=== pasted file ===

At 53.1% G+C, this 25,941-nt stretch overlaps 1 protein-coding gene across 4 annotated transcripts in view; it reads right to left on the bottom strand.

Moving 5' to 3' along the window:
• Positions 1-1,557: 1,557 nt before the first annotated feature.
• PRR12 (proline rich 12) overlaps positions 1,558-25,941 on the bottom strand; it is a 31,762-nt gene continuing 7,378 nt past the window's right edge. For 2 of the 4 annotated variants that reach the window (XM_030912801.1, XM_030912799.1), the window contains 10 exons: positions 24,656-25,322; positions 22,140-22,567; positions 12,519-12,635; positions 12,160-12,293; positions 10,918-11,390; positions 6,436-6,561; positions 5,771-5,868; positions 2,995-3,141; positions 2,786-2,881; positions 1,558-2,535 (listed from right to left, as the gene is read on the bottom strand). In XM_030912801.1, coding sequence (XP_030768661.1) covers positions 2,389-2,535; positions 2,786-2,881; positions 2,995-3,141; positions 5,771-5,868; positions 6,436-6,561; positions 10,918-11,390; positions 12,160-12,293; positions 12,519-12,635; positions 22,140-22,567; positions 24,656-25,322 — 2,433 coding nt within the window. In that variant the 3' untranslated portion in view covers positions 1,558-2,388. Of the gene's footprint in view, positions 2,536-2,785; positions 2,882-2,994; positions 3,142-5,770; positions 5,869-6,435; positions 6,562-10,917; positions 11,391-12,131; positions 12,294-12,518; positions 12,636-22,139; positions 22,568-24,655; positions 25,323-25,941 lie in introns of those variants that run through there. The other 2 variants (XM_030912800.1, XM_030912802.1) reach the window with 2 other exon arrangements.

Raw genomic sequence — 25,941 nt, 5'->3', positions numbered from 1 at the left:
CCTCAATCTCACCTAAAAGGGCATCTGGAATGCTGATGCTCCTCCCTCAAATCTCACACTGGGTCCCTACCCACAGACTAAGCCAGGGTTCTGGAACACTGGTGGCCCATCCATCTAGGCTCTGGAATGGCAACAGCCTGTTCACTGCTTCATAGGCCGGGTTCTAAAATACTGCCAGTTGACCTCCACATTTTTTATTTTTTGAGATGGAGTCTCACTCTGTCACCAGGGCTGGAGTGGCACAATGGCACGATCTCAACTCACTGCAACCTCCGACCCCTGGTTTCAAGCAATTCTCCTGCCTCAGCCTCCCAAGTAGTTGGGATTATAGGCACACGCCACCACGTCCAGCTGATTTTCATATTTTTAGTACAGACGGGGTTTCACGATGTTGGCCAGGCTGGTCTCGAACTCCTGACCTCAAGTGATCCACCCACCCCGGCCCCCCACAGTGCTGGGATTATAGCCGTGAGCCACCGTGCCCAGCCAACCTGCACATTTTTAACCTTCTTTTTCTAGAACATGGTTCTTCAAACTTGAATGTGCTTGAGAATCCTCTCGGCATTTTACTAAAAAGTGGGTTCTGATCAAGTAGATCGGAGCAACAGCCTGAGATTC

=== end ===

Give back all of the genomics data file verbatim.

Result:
At 53.1% G+C, this 25,941-nt stretch overlaps 1 protein-coding gene across 4 annotated transcripts in view; it reads right to left on the bottom strand.

Moving 5' to 3' along the window:
• Positions 1-1,557: 1,557 nt before the first annotated feature.
• PRR12 (proline rich 12) overlaps positions 1,558-25,941 on the bottom strand; it is a 31,762-nt gene continuing 7,378 nt past the window's right edge. For 2 of the 4 annotated variants that reach the window (XM_030912801.1, XM_030912799.1), the window contains 10 exons: positions 24,656-25,322; positions 22,140-22,567; positions 12,519-12,635; positions 12,160-12,293; positions 10,918-11,390; positions 6,436-6,561; positions 5,771-5,868; positions 2,995-3,141; positions 2,786-2,881; positions 1,558-2,535 (listed from right to left, as the gene is read on the bottom strand). In XM_030912801.1, coding sequence (XP_030768661.1) covers positions 2,389-2,535; positions 2,786-2,881; positions 2,995-3,141; positions 5,771-5,868; positions 6,436-6,561; positions 10,918-11,390; positions 12,160-12,293; positions 12,519-12,635; positions 22,140-22,567; positions 24,656-25,322 — 2,433 coding nt within the window. In that variant the 3' untranslated portion in view covers positions 1,558-2,388. Of the gene's footprint in view, positions 2,536-2,785; positions 2,882-2,994; positions 3,142-5,770; positions 5,869-6,435; positions 6,562-10,917; positions 11,391-12,131; positions 12,294-12,518; positions 12,636-22,139; positions 22,568-24,655; positions 25,323-25,941 lie in introns of those variants that run through there. The other 2 variants (XM_030912800.1, XM_030912802.1) reach the window with 2 other exon arrangements.

Raw genomic sequence — 25,941 nt, 5'->3', positions numbered from 1 at the left:
CCTCAATCTCACCTAAAAGGGCATCTGGAATGCTGATGCTCCTCCCTCAAATCTCACACTGGGTCCCTACCCACAGACTAAGCCAGGGTTCTGGAACACTGGTGGCCCATCCATCTAGGCTCTGGAATGGCAACAGCCTGTTCACTGCTTCATAGGCCGGGTTCTAAAATACTGCCAGTTGACCTCCACATTTTTTATTTTTTGAGATGGAGTCTCACTCTGTCACCAGGGCTGGAGTGGCACAATGGCACGATCTCAACTCACTGCAACCTCCGACCCCTGGTTTCAAGCAATTCTCCTGCCTCAGCCTCCCAAGTAGTTGGGATTATAGGCACACGCCACCACGTCCAGCTGATTTTCATATTTTTAGTACAGACGGGGTTTCACGATGTTGGCCAGGCTGGTCTCGAACTCCTGACCTCAAGTGATCCACCCACCCCGGCCCCCCACAGTGCTGGGATTATAGCCGTGAGCCACCGTGCCCAGCCAACCTGCACATTTTTAACCTTCTTTTTCTAGAACATGGTTCTTCAAACTTGAATGTGCTTGAGAATCCTCTCGGCATTTTACTAAAAAGTGGGTTCTGATCAAGTAGATCGGAGCAACAGCCTGAGATTC